You don’t need to find a vein to take your dose of HEMLIBRA.
— Maria, mom of 13-year-old with hemophilia A without factor VIII inhibitors, Texas
Use this handy discussion guide to get the most out of your conversation.
The term “half-life” in medicine means how long it takes for half the amount of a drug to leave the body. A longer half-life means the medicine stays in your body longer.
The half-life of HEMLIBRA is 646 hours, or about 4 weeks.
The half-life of factor VIII treatment can be up to 22 hours.
Lower levels of HEMLIBRA in blood were predicted in children less than 6 months old.
— Guy Young, MD, Keck School of Medicine of the University of Southern California
*For all 3 dosing groups, the levels of HEMLIBRA were within the therapeutic range. A therapeutic range is the range of drug levels that may be expected to achieve a therapeutic treatment effect.
For the first 4 weeks of treatment, you’ll use HEMLIBRA once a week. This will build up the levels of HEMLIBRA in your blood. After that, your doctor will help you choose a dosing schedule that’s right for you.
For more information on your HEMLIBRA dosing schedules, click here.
— Gabe, 36-year-old man with hemophilia A without factor VIII inhibitors, Texas
Gabe takes HEMLIBRA every 2 weeks, after having completed the 4 once weekly loading doses.
Please see HEMLIBRA Instructions for Use for full dosing and administration information.
Individual results may vary. Not all patients in the clinical trials had zero bleeds. See results for clinical trial patients with or without factor VIII inhibitors here.
The HEMLIBRA community members shown have been compensated for their participation.
When starting HEMLIBRA, a “loading dose” is taken once weekly for 4 weeks. After that, HEMLIBRA offers 3 regular dosing options: once weekly, once every 2 weeks, or once every 4 weeks. Talk to a doctor about dosing.
HEMLIBRA is a prescription medicine used for routine prophylaxis to prevent or reduce the frequency of bleeding episodes in adults and children, ages newborn and older, with hemophilia A with or without factor VIII inhibitors.
What is the most important information I should know about HEMLIBRA?
HEMLIBRA increases the potential for your blood to clot. People who use activated prothrombin complex concentrate (aPCC; Feiba®) to treat breakthrough bleeds while taking HEMLIBRA may be at risk of serious side effects related to blood clots.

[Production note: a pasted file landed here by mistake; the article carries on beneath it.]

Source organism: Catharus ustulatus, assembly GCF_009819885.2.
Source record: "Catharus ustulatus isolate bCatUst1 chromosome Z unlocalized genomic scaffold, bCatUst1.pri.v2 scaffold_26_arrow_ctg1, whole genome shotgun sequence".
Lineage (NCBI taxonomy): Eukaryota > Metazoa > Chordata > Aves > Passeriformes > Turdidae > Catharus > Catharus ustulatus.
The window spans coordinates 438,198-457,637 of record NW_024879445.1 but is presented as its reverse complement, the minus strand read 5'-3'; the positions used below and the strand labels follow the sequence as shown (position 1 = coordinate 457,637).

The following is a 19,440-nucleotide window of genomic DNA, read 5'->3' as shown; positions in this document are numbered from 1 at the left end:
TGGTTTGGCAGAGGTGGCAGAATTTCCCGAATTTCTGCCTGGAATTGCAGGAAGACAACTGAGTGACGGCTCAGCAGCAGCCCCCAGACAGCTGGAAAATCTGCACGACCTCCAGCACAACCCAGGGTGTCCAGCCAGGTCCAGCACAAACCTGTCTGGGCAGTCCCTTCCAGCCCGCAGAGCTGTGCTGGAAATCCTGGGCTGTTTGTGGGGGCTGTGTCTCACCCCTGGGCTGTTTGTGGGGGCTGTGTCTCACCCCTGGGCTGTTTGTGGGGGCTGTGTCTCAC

These serious side effects include:
Talk to your doctor about the signs and symptoms of these serious side effects, which can include:
If you experience any of these symptoms during or after treatment with HEMLIBRA, get medical help right away.
Carefully follow your healthcare provider’s instructions regarding when to use an on-demand bypassing agent or factor VIII, and the dose and schedule to use for breakthrough bleed treatment. If aPCC (Feiba®) is needed, talk to your healthcare provider in case you feel you need more than 100 U/kg of aPCC (Feiba®) total.
Your body may make antibodies against HEMLIBRA, which may stop HEMLIBRA from working properly. Contact your healthcare provider immediately if you notice that HEMLIBRA has stopped working for you (eg, increase in bleeds).
The most common side effects of HEMLIBRA include: injection site reactions (redness, tenderness, warmth, or itching at the site of injection), headache, and joint pain. These are not all of the possible side effects of HEMLIBRA. You can speak with your healthcare provider for more information.
What else should I know about HEMLIBRA?
See the detailed “Instructions for Use” that comes with your HEMLIBRA for information on how to prepare and inject a dose of HEMLIBRA, and how to properly throw away (dispose of) used needles and syringes.
HEMLIBRA may interfere with laboratory tests that measure how well your blood is clotting and create an inaccurate result. Speak with your healthcare provider about how this may affect your care.
Medicines are sometimes prescribed for purposes other than those listed in a Medication Guide. Only use HEMLIBRA for the condition it was prescribed. Do not give HEMLIBRA to other people, even if they have the same symptoms that you have. It may harm them.
Tell your healthcare provider about all the medicines you take, including prescription medicines, over-the-counter medicines, vitamins, or herbal supplements. Keep a list of them to show your healthcare provider and pharmacist.
Before using HEMLIBRA, tell your healthcare provider about all of your medical conditions, including if you are pregnant, plan to become pregnant, are breastfeeding, or plan to breastfeed.
Since HEMLIBRA was tested in males, there is no information on whether HEMLIBRA may impact your unborn baby or breast milk. Females who are able to become pregnant should use birth control during treatment.
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